from sayonara to Cy Young
It isn’t that long ago that the US authorities were hunting down and arresting the owners of internet gambling websites, accusing them of Ponzi scheming and assorted other bad stuff.
Yet, late week the state of Nevada legalized internet gambling. New Jersey may not be far behind. In fact, the Borgata hotel/casino in Atlantic City has begun to offer in-room gambling through the TV set. It plans to expand soon to gambling through mobile devices like phones and tablets that are hook into the wi-fi network on its grounds.
The gambling market in the US is saturated, that’s what.
There’s already too much casino capacity in the domestic market (arguably, ex Las Vegas). And there’s more on the way, as new casinos open up in Massachusetts, New York, Florida and who knows where else. Yes, these new venues do attract a few people who’ve never gambled before. But to a large degree they take business away from casinos in neighboring states. Just look at Atlantic City.
I’m going to write about this topic in two posts. Today, I’ll cover some general principles. Tomorrow, I’ll write about the stock market implications for the casino industry in the US.
Early in my career as an analyst I heard a pithy statement of basic marketing from a hotel executive who was explaining why his company—and the whole industry in the US, for that matter—was diversifying from mid-market hotels into new areas, like luxury and no-frills offerings. He said: “ You don’t start selling chocolate ice cream while the market for vanilla is expanding. You only do it after the vanilla ice cream market matures.”
What’s stuck with me through the years is that if you see a company deviate from what it’s always done successfully, it’s a very good bet the traditional business is nearing the end of the line.
That’s what’s happening here.
Nevada is by a mile the biggest gambling state in the union; NJ is #3, having just been surpassed by its neighbor, Pennsylvania. I can’t imagine that the legislature in either state would be legalizing internet gambling without the encouragement of the major casino operators.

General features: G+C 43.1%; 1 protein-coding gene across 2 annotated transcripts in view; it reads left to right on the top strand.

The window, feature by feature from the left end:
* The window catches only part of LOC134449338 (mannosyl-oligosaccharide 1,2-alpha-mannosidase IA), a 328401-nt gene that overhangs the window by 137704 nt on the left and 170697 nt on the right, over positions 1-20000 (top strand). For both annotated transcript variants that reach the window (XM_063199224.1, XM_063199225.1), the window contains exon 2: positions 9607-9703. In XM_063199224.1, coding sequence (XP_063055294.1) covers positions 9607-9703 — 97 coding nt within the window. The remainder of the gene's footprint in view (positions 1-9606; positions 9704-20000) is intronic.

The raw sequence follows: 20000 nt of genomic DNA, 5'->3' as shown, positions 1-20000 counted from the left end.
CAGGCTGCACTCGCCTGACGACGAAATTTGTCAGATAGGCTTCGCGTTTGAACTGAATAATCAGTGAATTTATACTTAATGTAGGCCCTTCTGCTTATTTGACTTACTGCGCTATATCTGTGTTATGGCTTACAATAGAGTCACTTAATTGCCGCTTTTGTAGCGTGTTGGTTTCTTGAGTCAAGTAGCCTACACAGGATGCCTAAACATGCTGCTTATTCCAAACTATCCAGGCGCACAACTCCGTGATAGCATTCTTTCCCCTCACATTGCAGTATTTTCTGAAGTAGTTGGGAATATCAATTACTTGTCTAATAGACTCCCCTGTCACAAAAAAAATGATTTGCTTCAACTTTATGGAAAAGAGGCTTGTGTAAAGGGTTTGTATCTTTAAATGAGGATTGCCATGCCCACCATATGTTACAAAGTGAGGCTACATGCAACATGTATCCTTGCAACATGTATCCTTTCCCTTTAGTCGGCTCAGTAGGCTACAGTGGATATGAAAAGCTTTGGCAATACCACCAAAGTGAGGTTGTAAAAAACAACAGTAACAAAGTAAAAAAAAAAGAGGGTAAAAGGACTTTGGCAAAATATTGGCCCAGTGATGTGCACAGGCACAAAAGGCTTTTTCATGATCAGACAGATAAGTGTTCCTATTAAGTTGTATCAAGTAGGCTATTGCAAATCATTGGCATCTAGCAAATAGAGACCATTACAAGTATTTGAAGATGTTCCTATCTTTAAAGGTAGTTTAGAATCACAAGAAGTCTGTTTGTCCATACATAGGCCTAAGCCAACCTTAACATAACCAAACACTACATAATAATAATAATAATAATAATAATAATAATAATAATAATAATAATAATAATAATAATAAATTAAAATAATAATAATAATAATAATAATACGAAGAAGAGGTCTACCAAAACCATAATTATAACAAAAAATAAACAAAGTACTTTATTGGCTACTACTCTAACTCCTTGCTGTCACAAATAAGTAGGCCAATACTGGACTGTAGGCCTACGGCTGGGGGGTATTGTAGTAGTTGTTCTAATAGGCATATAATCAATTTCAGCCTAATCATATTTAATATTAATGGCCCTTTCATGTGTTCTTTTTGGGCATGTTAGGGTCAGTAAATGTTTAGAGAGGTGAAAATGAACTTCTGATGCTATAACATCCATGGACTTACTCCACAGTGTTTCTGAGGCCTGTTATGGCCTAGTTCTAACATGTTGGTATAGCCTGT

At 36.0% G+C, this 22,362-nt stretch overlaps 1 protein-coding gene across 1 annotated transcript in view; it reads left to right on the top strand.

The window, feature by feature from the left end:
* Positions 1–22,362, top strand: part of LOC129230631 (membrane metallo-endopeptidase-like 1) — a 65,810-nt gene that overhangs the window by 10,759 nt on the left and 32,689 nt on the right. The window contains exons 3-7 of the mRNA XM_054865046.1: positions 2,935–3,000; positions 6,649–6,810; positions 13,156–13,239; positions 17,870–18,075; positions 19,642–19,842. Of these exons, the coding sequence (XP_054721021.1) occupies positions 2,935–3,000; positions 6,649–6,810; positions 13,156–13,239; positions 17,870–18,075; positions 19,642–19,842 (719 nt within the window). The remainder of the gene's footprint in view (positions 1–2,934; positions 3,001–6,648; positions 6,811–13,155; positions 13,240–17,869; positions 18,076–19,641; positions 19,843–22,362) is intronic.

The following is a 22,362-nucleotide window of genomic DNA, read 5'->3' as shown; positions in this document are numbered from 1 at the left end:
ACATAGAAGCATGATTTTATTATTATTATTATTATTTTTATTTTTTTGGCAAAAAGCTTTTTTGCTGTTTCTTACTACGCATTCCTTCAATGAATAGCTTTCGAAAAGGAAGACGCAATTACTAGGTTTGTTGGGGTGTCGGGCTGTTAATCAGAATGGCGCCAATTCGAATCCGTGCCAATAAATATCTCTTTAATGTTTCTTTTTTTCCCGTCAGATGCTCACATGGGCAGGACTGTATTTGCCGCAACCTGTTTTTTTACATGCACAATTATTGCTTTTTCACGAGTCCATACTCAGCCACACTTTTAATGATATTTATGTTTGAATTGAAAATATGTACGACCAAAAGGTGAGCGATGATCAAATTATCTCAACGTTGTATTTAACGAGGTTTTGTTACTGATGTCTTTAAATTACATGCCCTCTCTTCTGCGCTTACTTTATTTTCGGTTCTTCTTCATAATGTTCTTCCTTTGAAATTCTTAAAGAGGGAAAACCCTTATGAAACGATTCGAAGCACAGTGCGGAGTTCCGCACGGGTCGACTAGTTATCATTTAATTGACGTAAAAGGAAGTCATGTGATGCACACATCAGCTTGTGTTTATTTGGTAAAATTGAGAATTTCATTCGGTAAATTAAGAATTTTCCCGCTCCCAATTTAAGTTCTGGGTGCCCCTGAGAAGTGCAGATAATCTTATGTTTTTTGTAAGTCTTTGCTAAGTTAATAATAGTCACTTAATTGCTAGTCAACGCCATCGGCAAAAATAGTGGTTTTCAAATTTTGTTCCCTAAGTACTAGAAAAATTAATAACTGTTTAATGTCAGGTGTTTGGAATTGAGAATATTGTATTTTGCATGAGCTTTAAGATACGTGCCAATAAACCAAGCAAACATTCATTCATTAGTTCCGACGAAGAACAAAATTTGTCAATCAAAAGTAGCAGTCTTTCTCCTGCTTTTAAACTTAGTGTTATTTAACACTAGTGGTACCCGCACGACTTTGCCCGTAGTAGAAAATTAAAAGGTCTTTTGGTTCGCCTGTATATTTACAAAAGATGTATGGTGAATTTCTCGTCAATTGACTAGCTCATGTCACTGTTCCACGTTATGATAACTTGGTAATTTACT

2. self-cannibalization isn’t good, but it’s the best alternative
Yes, the advent of online gambling means that some people—we don’t know how many, or how much revenue they represent—will gamble online rather than go to a casino. My guess, which isn’t worth much, is that poker will be the first game to feel the effects of online competition, and the one most deeply hurt.
Online revenue is money that will be lost to the casinos. The corporations that own the casinos have two basic choices:
–they can either pretend online gambling isn’t going to happen, or do everything they can to oppose legalization. In either case, they suffer the full revenue loss. Or,
–they can get out in front of the trend, establish their own online operations and recapture at least a portion of the money they stand to lose. Maybe they’re lucky and end up net winners. But even if they aren’t, unless they completely botch their online operations they’re better off than by ignoring the issue.
3. real estate doesn’t go away quickly
Hotels, including casino resorts, typically last many decades. Once they’re built in an already saturated market, overcapacity is the order of the day until/unless the market expands to absorb it.
Casinos are particularly tenacious, because operators can increase table game gambling capacity simply by changing the little table betting limit signs. Though a more expensive proposition than a $5 sign, slot machines can be swapped in or out quickly.
Structures do age, especially if management doesn’t continually spend on refurbishment. A hotel, for example, may start out as Marriott. If the owners decide at some point to run it to maximize cash, they stop refurbishing. The hotel may may then become a Great Western, then a Knights Inn… Ultimately, it will be converted into, say, a nursing home and disappear as a hotel. But that process can take twenty years or more.